Wednesday, December 26, 2007


DUBOIS, W. E. B. One of the most prominent and influential black leaders of the twentieth century, William Edward Burghardt Du Bois was born on February 23, 1868 in the pre­dominantly white community of Great Barrington, Massachu­setts. Educated at Fisk University (A.B., 1888), the University of Berlin and Harvard (A.B., 1890; Ph.D., 1895), Du Bois went on to become an articulate intellectual and distinguished scholar.

His first book, Suppression of the African Slave Trade (1896), was a pioneering work which, until recently, was considered the definitive study of the slave trade in the United States. An­other early book, The Philadelphia Negro (1897), vividly out­lined the inadequate housing, health and educational facilities for blacks in late nineteenth century Philadelphia. Regarded as a pioneer study in the area of sociological examination and analysis, The Philadelphia Negro provided subsequent sociolo­gists interested in the plight of urban minorities with an excel­lent frame of reference. A prolific writer, Du Bois' other books include John Brown (1909); Quest of the Silver Fleece (1911); The Negro (1915); The Gift of Black Folk (1924); Black Re­construction (1935); Black Folk: Then and Now (1939); Color and Democracy (1945); and The World and Africa (1947). In addition to his writing, Du Bois held teaching positions at Wilberforce University, University of Pennsylvania, and Atlanta University.

Du Bois is best remembered as the leader of those early twentieth century black intellectuals who challenged the accommodationist leadership of Booker T. Washington. Washington, of course, stressed the concept of industrial and vocational education for blacks, conciliation with the white South, and submission and silence as to Afro-American civil and political rights. Writing in The Souls of Black Folk (1903), Du Bois asserted that this program "practically accepts the alleged inferiority of the Negro." The function of education, according to Du Bois, was to train individuals for social leadership. Blacks would continue to be led by whites until an African American intelligentsia (or what Du Bois called the "talented tenth") was allowed to emerge. By straightjacketing blacks with vocational education, as op­posed to traditional liberal arts education, such an emergence would never occur. "Mr. Washington's programme," Du Bois commented, "ignores the Negro's right to vote, his right to attend universities to secure a liberal arts education and his right to share equally in the American dream. To accept such a program, I submit, invites the future emasculation of the Negro race."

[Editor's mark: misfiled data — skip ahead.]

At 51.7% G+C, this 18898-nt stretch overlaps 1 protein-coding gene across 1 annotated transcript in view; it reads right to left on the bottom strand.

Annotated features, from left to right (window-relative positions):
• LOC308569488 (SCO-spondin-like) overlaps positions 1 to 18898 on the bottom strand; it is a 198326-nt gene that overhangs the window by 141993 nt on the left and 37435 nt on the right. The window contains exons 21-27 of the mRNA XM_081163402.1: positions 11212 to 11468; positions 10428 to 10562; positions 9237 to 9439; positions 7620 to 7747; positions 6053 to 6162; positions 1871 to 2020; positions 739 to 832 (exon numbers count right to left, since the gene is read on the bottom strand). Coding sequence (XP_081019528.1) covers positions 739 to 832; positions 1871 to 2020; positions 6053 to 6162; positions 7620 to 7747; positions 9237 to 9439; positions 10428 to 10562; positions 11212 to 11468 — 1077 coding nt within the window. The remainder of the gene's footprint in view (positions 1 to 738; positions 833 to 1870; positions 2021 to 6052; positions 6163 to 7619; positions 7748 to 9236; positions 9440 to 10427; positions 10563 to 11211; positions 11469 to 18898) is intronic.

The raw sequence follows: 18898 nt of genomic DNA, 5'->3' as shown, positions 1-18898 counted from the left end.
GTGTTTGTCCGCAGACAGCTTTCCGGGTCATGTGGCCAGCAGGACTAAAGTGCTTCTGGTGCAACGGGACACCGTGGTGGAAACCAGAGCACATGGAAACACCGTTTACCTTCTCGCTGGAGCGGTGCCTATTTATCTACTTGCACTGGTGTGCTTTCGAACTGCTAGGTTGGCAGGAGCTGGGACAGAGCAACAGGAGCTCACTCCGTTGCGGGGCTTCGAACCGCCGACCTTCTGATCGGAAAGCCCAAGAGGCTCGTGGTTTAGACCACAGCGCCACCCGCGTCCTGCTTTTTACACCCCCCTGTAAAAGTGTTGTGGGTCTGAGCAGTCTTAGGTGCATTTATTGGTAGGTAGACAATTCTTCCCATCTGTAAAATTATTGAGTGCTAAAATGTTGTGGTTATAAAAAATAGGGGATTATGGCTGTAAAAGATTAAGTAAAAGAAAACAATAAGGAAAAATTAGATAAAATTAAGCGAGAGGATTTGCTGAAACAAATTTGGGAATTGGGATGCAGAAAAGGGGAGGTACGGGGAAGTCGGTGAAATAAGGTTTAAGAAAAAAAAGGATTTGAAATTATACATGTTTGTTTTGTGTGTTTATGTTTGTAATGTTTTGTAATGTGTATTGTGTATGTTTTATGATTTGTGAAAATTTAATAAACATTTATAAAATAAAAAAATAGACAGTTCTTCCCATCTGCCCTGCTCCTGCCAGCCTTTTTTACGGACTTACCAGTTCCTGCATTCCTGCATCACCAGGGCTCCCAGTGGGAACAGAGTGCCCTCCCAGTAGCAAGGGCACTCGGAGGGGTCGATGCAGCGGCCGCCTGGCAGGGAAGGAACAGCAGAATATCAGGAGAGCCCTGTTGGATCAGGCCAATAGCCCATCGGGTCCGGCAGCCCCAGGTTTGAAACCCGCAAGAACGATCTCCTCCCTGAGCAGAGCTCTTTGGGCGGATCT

In 1905, Du Bois founded the Niagara Movement and, five years later, became a founder of the NAACP. Throughout this time, he continued to hammer away at Washington's leadership of American blacks. "We have no right," he said, "to sit silently by while the inevitable seeds are sown for a harvest of disaster to our children." To prevent this, Du Bois advocated and gen­uinely believed in what modern sociologists call cultural plural­ism. Rejecting the concept of the Melting Pot, he realized that complete amalgamation of the races in America probably would never occur. He insisted, however, that blacks wanted to be both black and American, maintaining their racial identity and integrity while associating with and participating in the Amer­ican culture to the fullest extent. As early as 1897, Du Bois had written that "one feels his two-ness — an American, a Negro, two souls, two thoughts, two unreconciled strivings, two warring ideals in one dark body. He simply wishes to make it possible for a man to be both a Negro and an American, without being cursed and spit upon."

A major influence over all twentieth century black protest, Du Bois worked within the NAACP until after the second World War, serving as editor of the organization's monthly magazine, The Crisis, from 1910-1934. He was also devoted to the cause of Pan-Africanism and, as a result of his persistent attacks upon colonial rule in Africa, is often referred to as the "God­father of African Independence." During his later life, Du Bois became increasingly discouraged by the lack of genuine racial progress in the United States. As a result, he emigrated to Ghana and, at the age of ninety-three, joined the Communist Party. A close friend of Ghanaian leader Kwame Nkrumah, Du Bois be­came a citizen of Ghana two months before his death in 1963. See also: NAACP, NIAGARA MOVEMENT, PAN-AFRICAN­ISM and BOOKER T. WASHINGTON.

No comments: